The only climate trend more powerful for global financial institutions than the drive to achieve net-zero emissions by 2050 is the momentum to exit oil and gas. According to the Institute for Energy Economics and Financial Analysis (IEEFA), more than 50 globally significant financial institutions have put in place an oil and gas exit policy. For those who are counting, there are now more new policies being announced seeking to limit exposure to the oil and gas industry than those targeted at the moribund coal industry. In fact, in 2020, during the middle of a global pandemic and its associated recession, these policies were announced at a pace of one every month. The writing, as they say, is on the wall for oil and gas.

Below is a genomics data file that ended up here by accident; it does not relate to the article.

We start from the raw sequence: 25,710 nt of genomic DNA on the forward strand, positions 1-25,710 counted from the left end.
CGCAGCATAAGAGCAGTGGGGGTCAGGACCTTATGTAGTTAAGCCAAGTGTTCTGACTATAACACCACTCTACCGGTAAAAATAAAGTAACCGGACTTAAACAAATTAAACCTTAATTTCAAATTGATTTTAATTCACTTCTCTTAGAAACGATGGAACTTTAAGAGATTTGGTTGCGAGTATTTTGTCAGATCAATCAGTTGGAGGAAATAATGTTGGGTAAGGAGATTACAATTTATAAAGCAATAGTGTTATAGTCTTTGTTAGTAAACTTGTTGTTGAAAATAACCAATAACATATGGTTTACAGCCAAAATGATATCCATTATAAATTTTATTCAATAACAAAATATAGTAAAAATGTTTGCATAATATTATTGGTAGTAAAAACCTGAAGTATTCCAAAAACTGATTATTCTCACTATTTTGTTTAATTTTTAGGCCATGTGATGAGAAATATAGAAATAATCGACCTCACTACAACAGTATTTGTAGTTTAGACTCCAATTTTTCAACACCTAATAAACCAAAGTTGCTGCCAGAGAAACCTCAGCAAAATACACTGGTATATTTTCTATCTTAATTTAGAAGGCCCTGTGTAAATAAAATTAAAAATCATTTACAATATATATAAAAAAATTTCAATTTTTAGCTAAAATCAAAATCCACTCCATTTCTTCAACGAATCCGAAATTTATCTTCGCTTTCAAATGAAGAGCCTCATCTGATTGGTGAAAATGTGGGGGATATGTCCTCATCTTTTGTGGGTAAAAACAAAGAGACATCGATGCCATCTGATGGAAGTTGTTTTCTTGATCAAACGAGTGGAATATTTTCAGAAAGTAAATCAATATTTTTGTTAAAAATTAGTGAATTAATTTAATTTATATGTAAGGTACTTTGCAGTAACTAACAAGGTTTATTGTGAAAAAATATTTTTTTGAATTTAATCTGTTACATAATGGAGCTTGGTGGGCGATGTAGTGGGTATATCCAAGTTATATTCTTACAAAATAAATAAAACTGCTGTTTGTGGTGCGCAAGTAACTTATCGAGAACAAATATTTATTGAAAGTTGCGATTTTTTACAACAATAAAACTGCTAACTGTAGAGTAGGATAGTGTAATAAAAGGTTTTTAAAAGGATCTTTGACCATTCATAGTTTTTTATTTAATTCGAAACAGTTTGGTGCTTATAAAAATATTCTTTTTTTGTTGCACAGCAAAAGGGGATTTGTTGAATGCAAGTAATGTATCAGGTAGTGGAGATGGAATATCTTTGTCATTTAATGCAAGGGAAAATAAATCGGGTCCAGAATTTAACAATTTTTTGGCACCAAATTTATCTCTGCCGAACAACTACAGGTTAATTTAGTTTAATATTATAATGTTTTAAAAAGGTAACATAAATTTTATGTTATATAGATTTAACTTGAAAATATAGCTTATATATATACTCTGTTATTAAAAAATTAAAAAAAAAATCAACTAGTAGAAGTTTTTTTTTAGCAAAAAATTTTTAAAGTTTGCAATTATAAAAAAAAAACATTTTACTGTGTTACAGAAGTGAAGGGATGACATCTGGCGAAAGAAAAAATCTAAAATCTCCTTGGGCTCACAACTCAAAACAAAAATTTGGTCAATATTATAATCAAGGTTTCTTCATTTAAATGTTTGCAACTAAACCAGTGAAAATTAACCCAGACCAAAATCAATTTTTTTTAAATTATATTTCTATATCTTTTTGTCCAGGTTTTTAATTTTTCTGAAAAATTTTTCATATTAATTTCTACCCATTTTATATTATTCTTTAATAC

The problem is that despite this momentum, even sophisticated investors lack the breadth and depth of commitment to avoid the vast majority of speculative oil and gas investments. Instead, most oil and gas policies in the IEEFA database are exceedingly narrowly focused on removing financing for extreme projects (e.g., tar sands and Arctic drilling), which still leaves room for everything else under the sun. That includes midstream and downstream infrastructure like pipelines, liquefied natural gas terminals and a wave of ethane crackers driving a global plastic pollution crisis. It also means industries like utilities and auto manufacturers that make up the bulk of demand for oil and gas. So while it’s important that the trend has begun, it’s more important that we get the details of these oil and gas exit policies right.